26 Yemen soldiers killed in Houthi missile attack

Yemeni volunteers carry the bodies of the victims of an attack on a refugee boat at the Red Sea port of Al-Hodeidah. (AFP)
Updated 17 March 2017
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26 Yemen soldiers killed in Houthi missile attack

ADEN: A Houthi missile attack Friday killed 26 members of pro-government forces in a camp east of the Yemeni capital Sanaa, hospital officials in the town of Al-Maarib said.
The news agency of the internationally recognized government said the attack took place during Friday prayers in Al-Maarib province, eastern Yemen.
The death toll is expected to rise, it said. A loyalist military source said the attack targeted the mosque at Kofel camp.
Lt. Gen. Ali Mohsen Saleh Al-Ahmar, Yemeni vice president, condemned the “heinous terrorist crime” targeting the mosque.
“It reveals the true face of the coup who violated the sanctity of mosques,” the official said in a statement to the Yemen News Agency.
“The militia’s coup perpetrated in this incident a double crime. They bombed the mosque and then re-targeted the medics who were trying to provide aid to the victims.”
The attack was carried out with Katyusha-type rockets, said an army official in Al-Maarib.
A rebel-controlled news agency said the Houthis had carried out the attack. It said the main weapon used was the Zelzal-1 Iranian-made missile and it was followed by artillery fire.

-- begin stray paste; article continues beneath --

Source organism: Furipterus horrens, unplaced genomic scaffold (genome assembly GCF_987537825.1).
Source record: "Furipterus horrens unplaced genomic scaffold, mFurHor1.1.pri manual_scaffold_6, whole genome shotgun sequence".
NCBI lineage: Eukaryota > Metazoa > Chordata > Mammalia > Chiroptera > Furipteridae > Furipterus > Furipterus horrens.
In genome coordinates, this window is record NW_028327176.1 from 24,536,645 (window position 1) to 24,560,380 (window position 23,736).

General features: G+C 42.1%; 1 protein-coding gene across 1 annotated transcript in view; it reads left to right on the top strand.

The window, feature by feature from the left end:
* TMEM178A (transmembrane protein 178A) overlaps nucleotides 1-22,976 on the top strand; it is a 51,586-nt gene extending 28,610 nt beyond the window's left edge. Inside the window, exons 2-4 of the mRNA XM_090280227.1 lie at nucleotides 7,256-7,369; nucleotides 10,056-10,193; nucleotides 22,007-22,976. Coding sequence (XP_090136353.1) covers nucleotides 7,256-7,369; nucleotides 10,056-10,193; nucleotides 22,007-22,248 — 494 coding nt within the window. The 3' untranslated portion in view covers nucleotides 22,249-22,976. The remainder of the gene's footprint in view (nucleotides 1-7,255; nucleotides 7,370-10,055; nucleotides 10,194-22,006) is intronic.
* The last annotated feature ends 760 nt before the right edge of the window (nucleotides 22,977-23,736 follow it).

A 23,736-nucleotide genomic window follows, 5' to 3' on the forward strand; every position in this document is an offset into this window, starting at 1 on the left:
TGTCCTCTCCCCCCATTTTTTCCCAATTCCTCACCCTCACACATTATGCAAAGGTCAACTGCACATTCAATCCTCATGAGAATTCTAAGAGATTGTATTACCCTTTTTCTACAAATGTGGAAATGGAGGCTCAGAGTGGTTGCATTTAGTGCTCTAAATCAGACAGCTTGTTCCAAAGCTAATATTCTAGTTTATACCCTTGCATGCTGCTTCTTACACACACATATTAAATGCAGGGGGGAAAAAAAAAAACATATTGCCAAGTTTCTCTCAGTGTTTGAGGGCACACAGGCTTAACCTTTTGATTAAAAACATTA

“Dozens of bodies of burned soldiers were evacuated from the site,” it said, without mentioning that a mosque had been hit.
Pro-government forces have retaken large parts of Al-Maarib province from Iran-backed Houthi rebels since the March 2015 launch of a Saudi-led intervention in favor of President Abed Rabbo Mansour Hadi.


Sudan generals, protesters split on who will lead transition

Updated 38 min 3 sec ago
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Sudan generals, protesters split on who will lead transition

  • Demonstrators want to limit the role of the military in the transitional council
  • They are represented by the Forces for the Declaration of Freedom and Change during the talks

KHARTOUM: Sudan’s ruling generals and protesters behind months of mass demonstrations that drove autocrat Omar Al-Bashir from power are divided over who will lead the country during its transition period.
The issue remains a stumbling block in the negotiations between the two sides. Their latest round of talks ended early on Tuesday without agreement.
The protesters, represented by the Forces for the Declaration of Freedom and Change, insist on a “limited military representation” in a sovereign council that will guide Sudan through the three-year transition.
The military insists it play the lead role in the council.
The protesters fear the generals intend to hold on to power or cut a deal with other factions that would leave much of Al-Bashir’s regime intact.
Since his ouster, Al-Bashir has been jailed in Khartoum.